Nutscaves is saved!
My fortuitous decision to train the designated cook in cooking before embark (because there seemed to be nothing else worthwhile to buy with the points) resulted in many fine roasts. The dwarves consumed the roasts through the year until the caravan arrived. Things got a little tense because six more migrants showed up before the caravan, but it turned out all right. Just as alcohol was looking desperately low and we were completely out of wood (and never had any other building materials)--the traders pulled into the depot.
"Hooray, STONE!" cried Armok. Some kind of mistake on embark meant that we hadn't even brought stone for mechanisms to build a well or any cage traps. Our defenses were woefully inadequate. Surely the caravan would have brought a few stones of any type at all to resolve this oversight!
Armok opened the trade dialog and cried tears of blood. The merchants had not brought a single stone or log. They had brought exactly three rock blocks, which would help a little when the aquifer froze and we could complete our work there--but we were looking truly hosed for building materials until we got through the aquifer.
So we resigned ourselves to trading our high quality roasts for all the empty barrels we could get, a couple barrels of booze, all the cheese, the costliest meat the caravan had to offer, a single bucket for a well, and an anvil. (Just in case a smith got into a mood.)
I sent the cook to the kitchen immediately to make even more high quality roasts than we ever had before. We will dine on all variety of cheese, fish, and jaguar sweetbread roasts for the next year, even though we would probably have to drink water soon, if we ran out of barrels before we finished freezing the way through the aquifer.
My miner and mason worked around the clock to freeze aquifer layers, smooth the ice, and build stairs. It was tense work. If Armok designated something wrong, we could lose our only pick, and of course the traders hadn't brought any picks. (I'd almost like to flog them for not bringing much of anything we could actually use...) Also, if anything decided to thaw, it could all be over quite instantly, and we'd possibly have to start over next year.
So we worked and worked, and sweated with fear that winter would end too soon--and then the soil on the way down not only wasn't wet anymore, but it was fire clay (very valuable building material, for making stoneware)! It was still early winter and everything was safely frozen solid. We were saved! We made it. We kept digging down and soon there was limestone and claystone everywhere! The Stern Handles (my dwarven group) have never had a happier moment.
The mechanic is now busy building mechanisms, and the stonecrafter is busy building rock pots for booze, and we're saved! We deconstructed nearly everything made of wood, replaced it with stone buildings, and turned the wood into beds. The expedition leader also stopped threatening to tantrum, even though he has four ghosts following him around everywhere he goes. It's practically party time at Nutscaves!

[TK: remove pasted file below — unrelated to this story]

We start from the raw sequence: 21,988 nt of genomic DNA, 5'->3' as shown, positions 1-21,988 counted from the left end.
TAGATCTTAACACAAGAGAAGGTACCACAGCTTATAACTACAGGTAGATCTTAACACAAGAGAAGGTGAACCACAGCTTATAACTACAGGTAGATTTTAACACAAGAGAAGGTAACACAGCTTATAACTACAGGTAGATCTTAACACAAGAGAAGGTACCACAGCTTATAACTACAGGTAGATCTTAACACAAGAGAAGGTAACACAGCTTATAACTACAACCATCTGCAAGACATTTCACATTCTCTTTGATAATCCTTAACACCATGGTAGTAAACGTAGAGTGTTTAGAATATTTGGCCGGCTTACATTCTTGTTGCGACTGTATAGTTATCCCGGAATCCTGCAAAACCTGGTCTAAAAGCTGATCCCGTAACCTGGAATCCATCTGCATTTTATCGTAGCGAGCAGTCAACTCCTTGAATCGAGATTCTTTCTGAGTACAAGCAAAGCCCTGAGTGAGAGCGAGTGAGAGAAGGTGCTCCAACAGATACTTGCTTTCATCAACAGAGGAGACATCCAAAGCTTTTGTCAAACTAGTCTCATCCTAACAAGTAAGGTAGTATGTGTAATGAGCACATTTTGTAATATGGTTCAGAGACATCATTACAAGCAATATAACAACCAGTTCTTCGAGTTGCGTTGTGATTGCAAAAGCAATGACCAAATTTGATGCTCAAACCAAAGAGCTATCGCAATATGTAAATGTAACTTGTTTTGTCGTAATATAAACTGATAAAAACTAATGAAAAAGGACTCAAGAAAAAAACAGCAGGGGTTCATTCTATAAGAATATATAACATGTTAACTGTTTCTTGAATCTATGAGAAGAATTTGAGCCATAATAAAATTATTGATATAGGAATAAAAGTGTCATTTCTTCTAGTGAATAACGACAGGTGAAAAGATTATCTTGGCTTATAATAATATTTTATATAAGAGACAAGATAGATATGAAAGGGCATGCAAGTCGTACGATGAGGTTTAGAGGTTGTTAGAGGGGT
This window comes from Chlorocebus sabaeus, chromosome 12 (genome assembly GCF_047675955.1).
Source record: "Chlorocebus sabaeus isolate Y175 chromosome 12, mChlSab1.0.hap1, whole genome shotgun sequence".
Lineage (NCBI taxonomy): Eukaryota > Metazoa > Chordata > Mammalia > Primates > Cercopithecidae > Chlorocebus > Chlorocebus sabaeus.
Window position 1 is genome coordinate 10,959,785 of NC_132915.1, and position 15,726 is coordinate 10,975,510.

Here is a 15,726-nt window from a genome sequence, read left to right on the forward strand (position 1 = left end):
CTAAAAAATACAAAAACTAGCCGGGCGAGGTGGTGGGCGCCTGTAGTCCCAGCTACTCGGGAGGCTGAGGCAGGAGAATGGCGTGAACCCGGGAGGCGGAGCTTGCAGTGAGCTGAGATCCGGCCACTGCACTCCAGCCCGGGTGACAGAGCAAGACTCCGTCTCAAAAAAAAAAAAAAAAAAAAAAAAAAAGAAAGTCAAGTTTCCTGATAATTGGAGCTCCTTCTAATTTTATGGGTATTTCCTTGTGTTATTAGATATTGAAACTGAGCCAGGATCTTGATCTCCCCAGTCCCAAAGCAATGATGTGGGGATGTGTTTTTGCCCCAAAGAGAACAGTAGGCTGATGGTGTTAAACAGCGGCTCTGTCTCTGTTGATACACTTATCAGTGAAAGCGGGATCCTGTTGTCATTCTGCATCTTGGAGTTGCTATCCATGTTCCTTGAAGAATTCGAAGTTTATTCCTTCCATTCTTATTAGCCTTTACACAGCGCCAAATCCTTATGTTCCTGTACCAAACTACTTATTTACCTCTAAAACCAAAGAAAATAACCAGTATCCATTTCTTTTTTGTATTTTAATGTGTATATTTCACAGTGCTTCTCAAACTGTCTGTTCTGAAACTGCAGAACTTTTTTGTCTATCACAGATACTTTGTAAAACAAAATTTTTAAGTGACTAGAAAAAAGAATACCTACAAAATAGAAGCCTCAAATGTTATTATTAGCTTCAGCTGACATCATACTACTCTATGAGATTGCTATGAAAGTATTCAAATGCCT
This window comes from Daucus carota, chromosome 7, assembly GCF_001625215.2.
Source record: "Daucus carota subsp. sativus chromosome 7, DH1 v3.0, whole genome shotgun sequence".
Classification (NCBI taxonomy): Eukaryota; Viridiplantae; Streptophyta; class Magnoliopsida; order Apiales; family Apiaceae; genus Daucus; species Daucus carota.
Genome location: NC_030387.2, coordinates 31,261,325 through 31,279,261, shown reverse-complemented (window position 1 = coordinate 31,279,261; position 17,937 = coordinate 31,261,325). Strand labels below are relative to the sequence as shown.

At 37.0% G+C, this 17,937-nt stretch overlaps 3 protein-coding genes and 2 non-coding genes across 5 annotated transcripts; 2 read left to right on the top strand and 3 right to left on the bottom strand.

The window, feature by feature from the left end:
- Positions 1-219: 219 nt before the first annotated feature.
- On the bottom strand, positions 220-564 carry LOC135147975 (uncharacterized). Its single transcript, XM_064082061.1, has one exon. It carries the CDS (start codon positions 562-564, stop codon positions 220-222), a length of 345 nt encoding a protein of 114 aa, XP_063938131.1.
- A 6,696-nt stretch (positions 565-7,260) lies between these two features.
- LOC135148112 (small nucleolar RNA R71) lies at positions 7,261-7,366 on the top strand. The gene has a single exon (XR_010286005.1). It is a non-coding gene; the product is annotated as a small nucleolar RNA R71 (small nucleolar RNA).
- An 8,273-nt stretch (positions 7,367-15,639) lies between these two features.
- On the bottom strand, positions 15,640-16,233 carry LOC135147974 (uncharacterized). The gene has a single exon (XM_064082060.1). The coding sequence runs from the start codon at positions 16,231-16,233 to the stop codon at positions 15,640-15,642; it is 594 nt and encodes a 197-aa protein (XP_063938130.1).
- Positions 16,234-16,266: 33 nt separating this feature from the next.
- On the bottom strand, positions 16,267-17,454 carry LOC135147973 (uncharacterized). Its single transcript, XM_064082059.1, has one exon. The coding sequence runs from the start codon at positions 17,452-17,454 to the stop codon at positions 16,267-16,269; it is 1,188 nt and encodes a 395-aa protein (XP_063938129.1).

So quite strangely, as soon as we hit the stone layers, we also hit the first cavern (which is good, because the release of spores will cause mushroom trees to start growing in the cave). We quickly floored things up to avoid inviting Titans and other fell beasts into the tiny bolthole that is currently Nutscaves, and we carefully tunneled around the cavern. Our miner's single goal is to get down to the magma so we can piston it up to the top promptly and start building everything we can out of high-value stoneware. If a caravan brings more picks at any point, the extra miner(s) can build us a proper dining hall. Everyone's pretty happy living in the dirt for now, thanks to the high-quality lavish roasts.
And so an excellent and lucky recovery has started an age of prosperity at Nutscaves. I just hope we don't get attacked before the mechanic erects suitable defenses.
Rock blocks: It's a big block of rock, like a brick, only larger. This shape is nice for paving roads and building walls. Rock blocks are fairly quick to shape from a rock boulder, and are not considered to have a quality level. Making rock blocks is a popular way for a dwarf to learn masonry.
Barrels (or appropriate large pots): Required for holding booze. If you don't have a barrel (or appropriate large pot), you cannot brew alcohol, even if you're sober and really want to. Barrels for alcohol (usually? or always?) cannot be reused. So, having a steady supply of wood for barrels, or stone/clay for large pots, is critically important for sobriety prevention in any fortress.
Magma: Red hot. Has potentially infinite uses, including to power forges and kilns. A nice alternative to charcoal, if you can harness it.
Magma sea: A deep sea of magma very far underground. If you dig deep enough, you will always find it.
Mushroom trees: They grow in subterranean areas with spores. Can be chopped down for wood. Very colorful. A dwarven alternative to normal trees.
Cavern: Between the earth's surface and the magma sea are three great caverns. These are mostly hollowed-out areas with stone pillars or formations. Caverns are usually full of mushroom trees, interesting gems and ores, underground plants, and truly strange and dangerous creatures of all varieties. Sometimes a cavern has, or is, an underground lake.
Megaconstruction: A massive machine or artwork of usually limited use, that requires a huge amount of planning, time, effort, materials, and sometimes danger, for a fortress to build.
Magma piston: A megaconstruction designed to slam a massive pillar of rock, often over a hundred stories high, into a chamber full of magma, usually located just above the magma sea. By dwarven physics, the magma in the chamber is displaced to the top of the pillar. This allows the player to conveniently access magma near the earth's surface.